The Pleven Act of restricts our freedom of tone when speaking of certain persons, and the Fabius-Gayssot Act forbids us to be so daring as to think for ourselves about certain points of Second World War history. It can thus be seen that the intolerable intolerance reigning in this country at the time of the "Liberation" and the "weeding out" of the "collaborators" nonetheless allowed a certain daring and freedom which, in , are not tolerated in the least. In France in people were still being killed by firing squad for crimes of conscience. Abject figures of the political or press spheres, from both right and left, set up shop as censors and prosecutors.
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The Pleven Act of restricts our freedom of tone when speaking of certain persons, and the Fabius-Gayssot Act forbids us to be so daring as to think for ourselves about certain points of Second World War history. It can thus be seen that the intolerable intolerance reigning in this country at the time of the "Liberation" and the "weeding out" of the "collaborators" nonetheless allowed a certain daring and freedom which, in , are not tolerated in the least.
In France in people were still being killed by firing squad for crimes of conscience. Abject figures of the political or press spheres, from both right and left, set up shop as censors and prosecutors.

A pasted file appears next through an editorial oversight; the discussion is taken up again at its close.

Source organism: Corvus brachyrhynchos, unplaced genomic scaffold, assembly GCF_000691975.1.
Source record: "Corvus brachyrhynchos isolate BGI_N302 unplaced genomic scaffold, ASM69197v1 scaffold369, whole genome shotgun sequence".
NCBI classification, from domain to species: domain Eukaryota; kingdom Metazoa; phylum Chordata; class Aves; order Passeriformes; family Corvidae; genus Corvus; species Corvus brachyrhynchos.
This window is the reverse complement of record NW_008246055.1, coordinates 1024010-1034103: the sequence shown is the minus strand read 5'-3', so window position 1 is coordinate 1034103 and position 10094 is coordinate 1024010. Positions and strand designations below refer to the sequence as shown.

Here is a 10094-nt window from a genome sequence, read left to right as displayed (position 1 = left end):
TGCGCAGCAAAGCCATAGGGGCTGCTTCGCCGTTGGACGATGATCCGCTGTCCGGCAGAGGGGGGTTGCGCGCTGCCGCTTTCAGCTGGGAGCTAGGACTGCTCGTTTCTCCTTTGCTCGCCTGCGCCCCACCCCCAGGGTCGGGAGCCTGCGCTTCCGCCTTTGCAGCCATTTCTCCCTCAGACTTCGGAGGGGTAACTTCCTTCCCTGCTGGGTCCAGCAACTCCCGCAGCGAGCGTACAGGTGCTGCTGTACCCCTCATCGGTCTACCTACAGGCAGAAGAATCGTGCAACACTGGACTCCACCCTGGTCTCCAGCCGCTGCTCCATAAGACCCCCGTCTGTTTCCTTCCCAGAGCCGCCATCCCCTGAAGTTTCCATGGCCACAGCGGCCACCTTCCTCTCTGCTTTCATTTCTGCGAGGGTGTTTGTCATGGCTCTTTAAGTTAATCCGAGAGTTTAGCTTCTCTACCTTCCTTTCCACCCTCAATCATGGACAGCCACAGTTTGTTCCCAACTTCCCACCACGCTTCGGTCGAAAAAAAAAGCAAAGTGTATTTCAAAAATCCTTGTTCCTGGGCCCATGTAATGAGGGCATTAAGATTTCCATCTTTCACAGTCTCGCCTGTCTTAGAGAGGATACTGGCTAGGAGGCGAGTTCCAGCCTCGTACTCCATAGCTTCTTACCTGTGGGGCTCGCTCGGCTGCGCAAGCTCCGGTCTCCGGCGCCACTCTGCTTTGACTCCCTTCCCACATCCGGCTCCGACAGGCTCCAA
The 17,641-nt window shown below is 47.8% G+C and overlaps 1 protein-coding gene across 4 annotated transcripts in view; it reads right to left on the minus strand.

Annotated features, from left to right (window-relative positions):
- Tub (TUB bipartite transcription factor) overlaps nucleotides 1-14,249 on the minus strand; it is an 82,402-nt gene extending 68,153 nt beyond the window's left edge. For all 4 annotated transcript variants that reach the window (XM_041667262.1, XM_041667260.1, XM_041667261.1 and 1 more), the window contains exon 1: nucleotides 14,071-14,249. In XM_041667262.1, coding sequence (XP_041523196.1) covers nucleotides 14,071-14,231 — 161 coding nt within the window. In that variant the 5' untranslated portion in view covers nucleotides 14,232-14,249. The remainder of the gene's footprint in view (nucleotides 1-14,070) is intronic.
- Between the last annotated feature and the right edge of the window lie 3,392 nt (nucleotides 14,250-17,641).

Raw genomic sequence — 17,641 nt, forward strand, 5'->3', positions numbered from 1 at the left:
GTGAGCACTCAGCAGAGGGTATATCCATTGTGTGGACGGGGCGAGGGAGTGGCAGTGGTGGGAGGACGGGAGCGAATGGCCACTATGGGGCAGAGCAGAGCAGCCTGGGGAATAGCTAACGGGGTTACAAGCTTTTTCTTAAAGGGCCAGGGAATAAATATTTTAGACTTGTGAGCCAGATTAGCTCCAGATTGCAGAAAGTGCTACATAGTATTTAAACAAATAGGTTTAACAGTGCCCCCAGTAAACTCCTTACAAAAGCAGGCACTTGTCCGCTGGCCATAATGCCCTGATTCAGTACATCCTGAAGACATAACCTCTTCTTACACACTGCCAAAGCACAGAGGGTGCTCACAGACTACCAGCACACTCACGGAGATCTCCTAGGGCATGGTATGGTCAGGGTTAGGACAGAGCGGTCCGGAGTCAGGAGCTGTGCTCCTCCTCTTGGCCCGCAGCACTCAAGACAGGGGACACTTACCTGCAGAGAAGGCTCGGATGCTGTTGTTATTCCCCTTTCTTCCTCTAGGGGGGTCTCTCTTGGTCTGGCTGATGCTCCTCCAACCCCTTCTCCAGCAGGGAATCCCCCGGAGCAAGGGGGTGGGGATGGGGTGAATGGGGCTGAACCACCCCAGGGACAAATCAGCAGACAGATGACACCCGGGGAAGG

Yet one could still get away with a few sensible observations, even sarcastic remarks, concerning the version of the history of the war that the victors were at the time trying to impose. Today the victors have achieved their aim. There, the gag is in place, well in place. Words like those used by Paraz in writing about the matter would nowadays earn him fines, imprisonment, and a plethora of other tribulations. But on the gas chambers, niet: the ukase of 13 July is there; the leagues of virtue keep a watchful eye on revisionists: they intervene with bombs, vitriol, arson attacks, or But let us return to the thorniest question: that of the execution gas chambers in certain German concentration camps, for it is indeed the central point of both the book and its preface.
On 16 September , "about a hundred yards from my house", I myself just missed getting murdered by three Jewish thugs; the police report, for its part, made mention of "young Jewish activists from Paris". Like a Palestinian, I underwent that day a treatment which aims to dispatch the victim by means of kicks to the head. A young man appeared on the scene, putting the assailants to flight, and the next day, upon learning my name, confessed to the police that he regretted having saved my life.
I relate this anecdote only because it resembles closely enough that told by Paraz. I could just as well recall here the nine other assaults which I had to suffer from to , and several dozen attacks carried out against other revisionists who have, on occasion, been maimed or killed. Out of caution, I shall avoid commenting on other passages of the preface which deal with the subject and, leaving all of that to one side, refer the reader to the 3 December issue of Le Monde.
Here we are indeed far from the style of Paraz, his alacrity and natural freshness, his home-grown finesse ; with this Wacjman, the reasoning is somewhat obscure and the style convoluted, but one can tell what he is getting at easily enough.